Katrine Andersen:
Identification and Characterisation of a Proteasome-Associated Thioredoxin

Date: 15-02-2010    Supervisor: Rasmus Hartmann-Petersen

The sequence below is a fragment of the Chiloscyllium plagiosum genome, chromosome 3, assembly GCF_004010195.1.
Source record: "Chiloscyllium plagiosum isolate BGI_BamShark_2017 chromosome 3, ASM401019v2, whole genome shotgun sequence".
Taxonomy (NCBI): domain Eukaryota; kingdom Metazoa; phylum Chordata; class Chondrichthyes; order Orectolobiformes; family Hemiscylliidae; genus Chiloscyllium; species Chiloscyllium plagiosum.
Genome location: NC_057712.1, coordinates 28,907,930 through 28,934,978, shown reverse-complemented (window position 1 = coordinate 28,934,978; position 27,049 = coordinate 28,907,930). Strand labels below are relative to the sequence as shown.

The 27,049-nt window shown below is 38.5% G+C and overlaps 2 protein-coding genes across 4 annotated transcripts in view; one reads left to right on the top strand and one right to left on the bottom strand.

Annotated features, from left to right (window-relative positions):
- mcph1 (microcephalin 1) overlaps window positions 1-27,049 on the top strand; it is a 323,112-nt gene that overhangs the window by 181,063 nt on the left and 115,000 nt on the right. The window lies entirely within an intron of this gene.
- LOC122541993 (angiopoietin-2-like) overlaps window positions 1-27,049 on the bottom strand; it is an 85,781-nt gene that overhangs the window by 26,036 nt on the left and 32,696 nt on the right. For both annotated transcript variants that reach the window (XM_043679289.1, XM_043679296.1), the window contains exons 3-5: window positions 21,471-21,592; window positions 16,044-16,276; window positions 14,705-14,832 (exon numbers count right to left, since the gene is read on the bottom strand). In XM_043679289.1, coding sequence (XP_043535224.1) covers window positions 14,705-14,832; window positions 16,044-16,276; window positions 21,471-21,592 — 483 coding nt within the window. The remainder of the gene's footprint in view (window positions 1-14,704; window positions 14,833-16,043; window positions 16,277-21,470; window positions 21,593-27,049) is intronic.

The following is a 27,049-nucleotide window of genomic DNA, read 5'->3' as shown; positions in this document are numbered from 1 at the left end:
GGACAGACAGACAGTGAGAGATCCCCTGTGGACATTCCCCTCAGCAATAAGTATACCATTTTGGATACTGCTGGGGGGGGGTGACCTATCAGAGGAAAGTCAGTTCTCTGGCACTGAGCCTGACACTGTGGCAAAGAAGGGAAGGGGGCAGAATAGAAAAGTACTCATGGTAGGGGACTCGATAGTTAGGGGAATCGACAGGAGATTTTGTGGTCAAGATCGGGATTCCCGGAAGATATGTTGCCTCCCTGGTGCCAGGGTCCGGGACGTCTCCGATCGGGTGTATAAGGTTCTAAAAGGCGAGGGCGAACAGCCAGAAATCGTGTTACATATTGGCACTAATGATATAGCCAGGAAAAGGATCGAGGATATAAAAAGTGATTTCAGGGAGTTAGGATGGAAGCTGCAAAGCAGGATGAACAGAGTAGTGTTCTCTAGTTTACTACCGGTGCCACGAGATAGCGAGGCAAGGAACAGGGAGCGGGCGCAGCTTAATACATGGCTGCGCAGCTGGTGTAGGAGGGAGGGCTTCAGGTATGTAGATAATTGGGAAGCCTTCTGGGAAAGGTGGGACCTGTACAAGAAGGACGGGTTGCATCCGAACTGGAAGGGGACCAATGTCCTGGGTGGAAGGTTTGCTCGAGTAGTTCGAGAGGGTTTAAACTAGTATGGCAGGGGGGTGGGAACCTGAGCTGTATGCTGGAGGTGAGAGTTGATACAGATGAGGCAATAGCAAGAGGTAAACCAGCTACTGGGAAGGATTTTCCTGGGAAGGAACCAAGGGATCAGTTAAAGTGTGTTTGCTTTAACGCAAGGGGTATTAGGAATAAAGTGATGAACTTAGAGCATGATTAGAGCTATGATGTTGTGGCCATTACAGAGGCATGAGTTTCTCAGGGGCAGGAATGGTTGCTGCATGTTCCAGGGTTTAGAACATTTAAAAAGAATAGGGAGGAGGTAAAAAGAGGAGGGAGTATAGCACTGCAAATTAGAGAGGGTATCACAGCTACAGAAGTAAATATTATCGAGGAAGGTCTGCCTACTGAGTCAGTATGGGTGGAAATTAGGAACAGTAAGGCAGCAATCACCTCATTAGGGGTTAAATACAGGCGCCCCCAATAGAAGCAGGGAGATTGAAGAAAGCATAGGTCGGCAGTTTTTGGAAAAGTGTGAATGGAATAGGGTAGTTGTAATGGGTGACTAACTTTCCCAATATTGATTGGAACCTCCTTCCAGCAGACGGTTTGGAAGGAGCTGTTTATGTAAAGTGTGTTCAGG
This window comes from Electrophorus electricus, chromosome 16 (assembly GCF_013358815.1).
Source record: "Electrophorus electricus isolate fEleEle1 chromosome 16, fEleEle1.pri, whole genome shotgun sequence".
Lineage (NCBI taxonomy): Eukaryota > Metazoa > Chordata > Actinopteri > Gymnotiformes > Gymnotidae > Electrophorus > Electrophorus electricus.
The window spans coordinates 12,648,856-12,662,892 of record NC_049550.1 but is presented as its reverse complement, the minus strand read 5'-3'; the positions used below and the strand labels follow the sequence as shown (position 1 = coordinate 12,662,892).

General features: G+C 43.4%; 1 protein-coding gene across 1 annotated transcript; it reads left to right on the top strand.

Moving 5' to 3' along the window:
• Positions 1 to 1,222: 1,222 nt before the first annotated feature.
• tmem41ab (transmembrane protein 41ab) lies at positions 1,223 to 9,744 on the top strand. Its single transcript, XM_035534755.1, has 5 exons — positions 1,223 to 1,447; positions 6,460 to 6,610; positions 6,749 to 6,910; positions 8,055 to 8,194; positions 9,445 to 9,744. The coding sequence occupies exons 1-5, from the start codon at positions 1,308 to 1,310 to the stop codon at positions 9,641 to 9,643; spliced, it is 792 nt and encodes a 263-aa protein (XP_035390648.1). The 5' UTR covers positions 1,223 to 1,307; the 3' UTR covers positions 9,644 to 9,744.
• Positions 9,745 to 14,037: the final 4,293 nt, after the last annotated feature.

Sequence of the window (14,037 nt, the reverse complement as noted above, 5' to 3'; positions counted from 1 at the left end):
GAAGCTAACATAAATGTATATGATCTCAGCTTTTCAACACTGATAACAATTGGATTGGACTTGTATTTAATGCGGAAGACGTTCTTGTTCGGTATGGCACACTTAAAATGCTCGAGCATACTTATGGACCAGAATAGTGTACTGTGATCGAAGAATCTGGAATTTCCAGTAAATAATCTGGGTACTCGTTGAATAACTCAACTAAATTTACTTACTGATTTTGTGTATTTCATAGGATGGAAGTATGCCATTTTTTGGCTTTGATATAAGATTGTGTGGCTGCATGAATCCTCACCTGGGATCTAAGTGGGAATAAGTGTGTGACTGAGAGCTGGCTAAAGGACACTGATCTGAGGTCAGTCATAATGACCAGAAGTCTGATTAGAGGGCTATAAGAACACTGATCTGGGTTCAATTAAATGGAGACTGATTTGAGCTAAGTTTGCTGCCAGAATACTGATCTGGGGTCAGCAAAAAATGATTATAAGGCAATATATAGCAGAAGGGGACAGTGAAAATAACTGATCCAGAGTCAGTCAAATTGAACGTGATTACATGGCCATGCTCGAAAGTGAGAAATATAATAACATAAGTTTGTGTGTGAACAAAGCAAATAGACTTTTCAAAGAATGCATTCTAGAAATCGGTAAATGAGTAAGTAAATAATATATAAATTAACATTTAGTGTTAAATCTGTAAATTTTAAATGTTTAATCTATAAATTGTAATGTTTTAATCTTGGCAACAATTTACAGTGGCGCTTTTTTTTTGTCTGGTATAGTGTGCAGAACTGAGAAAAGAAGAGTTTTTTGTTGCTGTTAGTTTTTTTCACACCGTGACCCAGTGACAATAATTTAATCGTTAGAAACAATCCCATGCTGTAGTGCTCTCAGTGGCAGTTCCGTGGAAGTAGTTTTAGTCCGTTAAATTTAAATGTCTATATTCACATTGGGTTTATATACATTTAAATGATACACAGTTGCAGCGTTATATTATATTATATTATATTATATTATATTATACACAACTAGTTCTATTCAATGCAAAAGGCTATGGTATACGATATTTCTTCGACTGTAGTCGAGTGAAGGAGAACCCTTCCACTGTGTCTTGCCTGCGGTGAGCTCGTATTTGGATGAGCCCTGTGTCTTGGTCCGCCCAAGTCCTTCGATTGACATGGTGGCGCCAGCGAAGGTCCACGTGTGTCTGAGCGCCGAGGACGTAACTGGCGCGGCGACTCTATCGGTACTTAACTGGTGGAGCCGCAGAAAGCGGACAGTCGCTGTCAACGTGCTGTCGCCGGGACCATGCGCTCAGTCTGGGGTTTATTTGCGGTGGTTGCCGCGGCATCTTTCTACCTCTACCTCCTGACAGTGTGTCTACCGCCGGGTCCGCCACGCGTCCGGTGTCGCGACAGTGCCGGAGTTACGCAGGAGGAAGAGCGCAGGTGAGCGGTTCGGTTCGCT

The 26S proteasome is a giant and complex protease that is present in the cytoplasm and nucleus of all eukaryotic cells. It is composed of two large subcomplexes, the 20S core particle and the 19S regulatory particle, which in total contain more than 30 different subunits. The 26S proteasome is responsible for the degradation of most intracellular proteins. To sustain its function, the proteasome is supported by a still increasing number of interacting proteins or co-factors. In the work presented here, two new proteasome interacting proteins are identified and characterised in humans and in the fission yeast S. pombe. One of the proteins is the thioredoxin-like protein 1 (Txnl1 in humans/Txl1 in S. pombe), which is an active thioredoxin and a near stoichiometric component of the 26S proteasome. Besides having a thioredoxin (TRX) domain, Txnl1/Txl1 also contains a proteasome-interacting thioredoxin (PITH) domain, which is necessary and sufficient for binding to the proteasome. Txnl1/Txl1 is found to interact with Rpn11, a subunit of the 19S regulatory particle. The other identified protein, Txc1, is also a PITH domain containing protein, and accordingly interacts with the proteasome via this domain. A txl1 yeast knockout mutant displays a synthetic growth defect with a cut8 knockout, whereas the txc1 knockout does not. In fission yeast, Cut8 is a nuclear protein that tethers the 26S proteasome to the nuclear membrane. In both wild type cells and in a cut8 null mutant Txl1 co-localises with the proteasome at the nuclear rim, whereas Txc1 is distributed throughout the cytoplasm and nucleus. This indicates that Txl1 is closely associated with the 26S proteasome while Txc1 is perhaps only transiently bound to the complex. A slight stabilisation of ubiquitin conjugates was observed upon knock-down of Txnl1 in HeLa cells, whereas no stabilisation was detected in txl1Δ cells in S. pombe. In human cells, an active site Txnl1 mutant formed a mixed disulfide intermediate with eEF1A1, a reported substrate-recruiting factor of the 26S proteasome. Fission yeast Txl1 can reduce an oxidised proteasomal model substrate in vitro and thereby mediate its degradation. In conclusion, although the fields of intracellular protein degradation and oxidative stress have been connected for years, Txnl1/Txl1 is the first protein to provide a direct link between proteolysis and protein reduction.